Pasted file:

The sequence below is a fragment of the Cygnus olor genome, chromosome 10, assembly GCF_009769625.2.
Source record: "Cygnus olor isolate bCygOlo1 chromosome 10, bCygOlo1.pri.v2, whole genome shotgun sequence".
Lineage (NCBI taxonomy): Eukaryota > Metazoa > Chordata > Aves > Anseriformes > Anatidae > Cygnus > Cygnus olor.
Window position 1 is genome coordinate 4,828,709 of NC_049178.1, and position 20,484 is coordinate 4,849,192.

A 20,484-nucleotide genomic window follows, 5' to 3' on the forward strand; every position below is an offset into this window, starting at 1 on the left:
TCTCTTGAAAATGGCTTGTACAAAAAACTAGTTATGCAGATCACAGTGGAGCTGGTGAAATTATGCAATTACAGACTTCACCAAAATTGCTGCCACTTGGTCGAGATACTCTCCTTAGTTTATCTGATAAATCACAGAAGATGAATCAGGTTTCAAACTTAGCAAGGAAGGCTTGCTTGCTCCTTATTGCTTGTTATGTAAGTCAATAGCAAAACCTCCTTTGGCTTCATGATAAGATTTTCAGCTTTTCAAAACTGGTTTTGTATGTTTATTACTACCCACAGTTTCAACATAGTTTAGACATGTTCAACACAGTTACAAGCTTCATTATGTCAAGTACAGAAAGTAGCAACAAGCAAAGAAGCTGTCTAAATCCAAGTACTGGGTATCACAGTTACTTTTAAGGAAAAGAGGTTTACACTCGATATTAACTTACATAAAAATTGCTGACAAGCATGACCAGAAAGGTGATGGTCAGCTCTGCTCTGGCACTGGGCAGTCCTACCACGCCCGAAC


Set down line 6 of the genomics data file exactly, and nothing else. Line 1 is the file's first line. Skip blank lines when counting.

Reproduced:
TCTCTTGAAAATGGCTTGTACAAAAAACTAGTTATGCAGATCACAGTGGAGCTGGTGAAATTATGCAATTACAGACTTCACCAAAATTGCTGCCACTTGGTCGAGATACTCTCCTTAGTTTATCTGATAAATCACAGAAGATGAATCAGGTTTCAAACTTAGCAAGGAAGGCTTGCTTGCTCCTTATTGCTTGTTATGTAAGTCAATAGCAAAACCTCCTTTGGCTTCATGATAAGATTTTCAGCTTTTCAAAACTGGTTTTGTATGTTTATTACTACCCACAGTTTCAACATAGTTTAGACATGTTCAACACAGTTACAAGCTTCATTATGTCAAGTACAGAAAGTAGCAACAAGCAAAGAAGCTGTCTAAATCCAAGTACTGGGTATCACAGTTACTTTTAAGGAAAAGAGGTTTACACTCGATATTAACTTACATAAAAATTGCTGACAAGCATGACCAGAAAGGTGATGGTCAGCTCTGCTCTGGCACTGGGCAGTCCTACCACGCCCGAAC